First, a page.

Wood chips could help cleanse farm field run-off

drainage installation
Anja Timm
Tile drainage being installed at the Homer C. Thompson Vegetable Research Farm in Freeville, N.Y.

Cornell hydrologist Todd Walter and his colleagues Larry Geohring and Tammo Steenhuis may have found a simple solution to a complex pollution problem caused by agricultural run-off: wood chips.

By strategically placing organic matter to stanchion the water flow between farmers’ fields and nearby ditches and streams, he hopes to trigger a natural chemical reaction in which bacteria capture nitrogen in the run-off and help transform it into less dangerous gaseous forms.

According to Walter, associate professor of biological and environmental engineering, the drainage systems that help salvage wet fields can also help ferry pollutants into our water supply. “Tile drains” – which are actually perforated pipes – quickly whisk water away from fields before it has a chance to soak through landscape and benefit from natural “filtration” processes. This can lead to elevated levels of nitrogen, phosphorous and other nutrients found in fertilizer that feed algal blooms and rob waterways of oxygen needed to support fish and other life forms.

CUAES invests in water management at research farms

Whether the weather brings too much rain or too little, managers at Musgrave Research Farm will be prepared, thanks to a $50,000 project funded by the Cornell University Agricultural Experiment Station (CUAES).

Approximately 38,000 feet of tile drain pipes now underlay 28 acres of fields at the Aurora, N.Y., research farm. The perforated pipes will help transport water from the fields into nearby Paine Creek during excess rainfall.

Drip irrigation on CUAES farms will also help in times of drought, courtesy of two trickle carts that provide pressure reduction and filtration for the system. In 2012, use of drip irrigation on a six-acre field reduced water consumption by 90 percent compared to overhead irrigation. According to Steve McKay, farm manager of the Thompson Research Farm, the benefits don’t end there.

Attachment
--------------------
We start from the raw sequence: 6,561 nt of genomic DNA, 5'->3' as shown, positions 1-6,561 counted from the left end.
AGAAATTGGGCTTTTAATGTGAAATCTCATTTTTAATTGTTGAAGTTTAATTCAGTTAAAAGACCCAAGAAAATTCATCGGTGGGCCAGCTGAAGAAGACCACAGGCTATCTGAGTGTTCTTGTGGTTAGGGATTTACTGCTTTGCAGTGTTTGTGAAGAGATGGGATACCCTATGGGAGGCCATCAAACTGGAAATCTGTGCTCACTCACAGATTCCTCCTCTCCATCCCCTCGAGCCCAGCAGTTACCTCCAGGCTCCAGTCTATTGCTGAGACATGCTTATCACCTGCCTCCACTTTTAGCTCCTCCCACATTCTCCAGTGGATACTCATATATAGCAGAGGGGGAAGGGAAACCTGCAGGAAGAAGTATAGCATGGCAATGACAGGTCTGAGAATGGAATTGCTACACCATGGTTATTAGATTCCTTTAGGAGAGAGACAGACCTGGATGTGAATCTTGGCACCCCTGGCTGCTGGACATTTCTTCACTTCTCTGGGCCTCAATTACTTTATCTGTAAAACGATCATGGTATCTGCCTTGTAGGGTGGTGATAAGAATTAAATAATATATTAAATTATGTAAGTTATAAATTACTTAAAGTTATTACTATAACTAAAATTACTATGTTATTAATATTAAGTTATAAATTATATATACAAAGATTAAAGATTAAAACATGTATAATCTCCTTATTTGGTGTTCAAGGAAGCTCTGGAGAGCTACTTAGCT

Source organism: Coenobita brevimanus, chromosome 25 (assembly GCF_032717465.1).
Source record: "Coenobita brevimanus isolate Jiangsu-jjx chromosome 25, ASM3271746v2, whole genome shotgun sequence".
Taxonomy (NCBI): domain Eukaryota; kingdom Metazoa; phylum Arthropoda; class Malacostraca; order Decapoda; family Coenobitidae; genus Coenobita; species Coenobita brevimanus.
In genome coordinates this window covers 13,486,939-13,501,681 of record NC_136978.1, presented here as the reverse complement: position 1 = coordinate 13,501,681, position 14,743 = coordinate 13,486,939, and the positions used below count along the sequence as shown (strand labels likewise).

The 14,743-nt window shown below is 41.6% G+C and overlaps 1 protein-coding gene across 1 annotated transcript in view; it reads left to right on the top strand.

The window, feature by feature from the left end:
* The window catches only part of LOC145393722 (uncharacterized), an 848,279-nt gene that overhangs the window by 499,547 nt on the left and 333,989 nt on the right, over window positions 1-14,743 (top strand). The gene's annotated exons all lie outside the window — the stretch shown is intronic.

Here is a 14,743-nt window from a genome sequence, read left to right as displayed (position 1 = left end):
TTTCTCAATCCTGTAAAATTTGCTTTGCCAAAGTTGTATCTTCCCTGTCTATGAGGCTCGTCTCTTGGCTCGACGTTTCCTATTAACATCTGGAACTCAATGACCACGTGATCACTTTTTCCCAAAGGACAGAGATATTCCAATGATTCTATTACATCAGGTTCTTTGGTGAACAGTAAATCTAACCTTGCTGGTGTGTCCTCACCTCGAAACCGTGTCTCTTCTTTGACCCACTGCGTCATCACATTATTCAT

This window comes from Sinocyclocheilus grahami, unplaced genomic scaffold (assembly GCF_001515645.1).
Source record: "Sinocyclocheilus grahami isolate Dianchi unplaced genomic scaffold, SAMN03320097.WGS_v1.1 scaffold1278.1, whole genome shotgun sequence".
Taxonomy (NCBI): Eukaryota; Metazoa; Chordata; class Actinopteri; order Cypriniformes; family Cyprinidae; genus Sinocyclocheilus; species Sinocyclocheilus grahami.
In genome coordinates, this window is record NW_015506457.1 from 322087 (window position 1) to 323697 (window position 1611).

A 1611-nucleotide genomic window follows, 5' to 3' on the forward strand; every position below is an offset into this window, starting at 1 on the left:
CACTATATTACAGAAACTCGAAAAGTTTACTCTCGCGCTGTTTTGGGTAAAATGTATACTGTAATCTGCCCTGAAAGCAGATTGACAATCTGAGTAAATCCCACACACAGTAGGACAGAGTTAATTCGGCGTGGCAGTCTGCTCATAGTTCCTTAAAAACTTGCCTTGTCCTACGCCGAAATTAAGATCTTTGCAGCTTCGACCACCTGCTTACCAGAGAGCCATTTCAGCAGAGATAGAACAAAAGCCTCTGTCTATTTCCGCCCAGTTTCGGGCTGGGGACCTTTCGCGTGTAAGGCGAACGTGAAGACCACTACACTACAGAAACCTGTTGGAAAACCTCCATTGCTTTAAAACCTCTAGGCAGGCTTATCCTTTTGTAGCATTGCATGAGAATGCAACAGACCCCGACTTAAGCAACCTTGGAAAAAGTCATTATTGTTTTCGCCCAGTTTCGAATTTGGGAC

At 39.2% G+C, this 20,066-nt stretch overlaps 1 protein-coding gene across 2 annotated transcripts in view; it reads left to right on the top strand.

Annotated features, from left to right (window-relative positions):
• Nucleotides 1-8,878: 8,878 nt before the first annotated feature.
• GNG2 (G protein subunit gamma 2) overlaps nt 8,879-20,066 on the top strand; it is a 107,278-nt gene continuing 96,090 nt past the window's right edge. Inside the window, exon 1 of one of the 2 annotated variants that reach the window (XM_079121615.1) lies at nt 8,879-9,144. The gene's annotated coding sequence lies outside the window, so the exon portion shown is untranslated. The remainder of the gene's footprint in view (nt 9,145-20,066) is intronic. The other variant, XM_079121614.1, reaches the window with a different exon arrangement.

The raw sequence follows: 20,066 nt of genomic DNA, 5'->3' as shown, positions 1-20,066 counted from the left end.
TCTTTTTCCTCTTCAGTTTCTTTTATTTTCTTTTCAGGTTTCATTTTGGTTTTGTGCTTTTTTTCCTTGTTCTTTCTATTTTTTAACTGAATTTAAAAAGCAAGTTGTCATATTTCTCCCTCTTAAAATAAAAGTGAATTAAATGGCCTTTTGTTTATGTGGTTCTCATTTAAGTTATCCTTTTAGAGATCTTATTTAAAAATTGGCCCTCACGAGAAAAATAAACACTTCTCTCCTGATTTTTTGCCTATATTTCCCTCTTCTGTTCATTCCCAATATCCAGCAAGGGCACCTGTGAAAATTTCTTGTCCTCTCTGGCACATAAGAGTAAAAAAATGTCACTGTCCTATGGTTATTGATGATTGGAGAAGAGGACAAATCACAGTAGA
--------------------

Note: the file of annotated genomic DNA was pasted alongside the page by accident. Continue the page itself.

“When drip irrigation is used in place of overhead irrigation in a dry season, we also see less weed growth between rows and a reduction in foliar crop diseases,” he said. “It all adds up to better plant growth and better research conditions.”

“It’s a big problem in New York. It’s a big problem everywhere. We are a little desperate to find some way to get rid of nitrates,” Walter said.

His solution is to dig large square trenches that are then filled with wood chips and buried. The field drains would flow into these “bioreactors.” The decomposition of the wood chips would release carbon that feed bacteria. The bacteria, in turn, would use nitrate from the run-off water as part of their respiration process, converting it to nitrate gas.

Some of the trenches will also contain biochar, a charcoal-like material created from the carbonization of biomass, which has been shown to help absorb phosphorous and pesticides in soil. Finding natural ways to control that pollutant as well would be a valuable added bonus, Walter said.

Early proof-of-concept experiments at the Homer C. Thompson Vegetable Research Farm in Freeville, N.Y. – funded in part by $90,000 of Cornell University Agricultural Experiment Station U.S. Department of Agriculture (USDA) Hatch funds – showed promising results, enough to prompt the USDA to award Walter and his colleagues – Steenhuis, professor of biological and environmental engineering, and Geohring, senior extension associate – an additional $530,000 to do further studies at a larger scale.

They will work with four or five farms in Upper Susquehanna, in the Chesapeake Bay watershed, where an estimated 300 million pounds of polluting nitrogen has led to poor water quality and a spot on the Environmental Protection Agency’s “dirty waters” list.

Similar techniques have been tested in the Midwest; in Iowa, environmental incentives have been set up to help defray the costs of installation, which range from $7,000 to $10,000 to treat drainage from 30 to 100 acres.

Stacey Shackford is staff writer at the College of Agriculture and Life Sciences.

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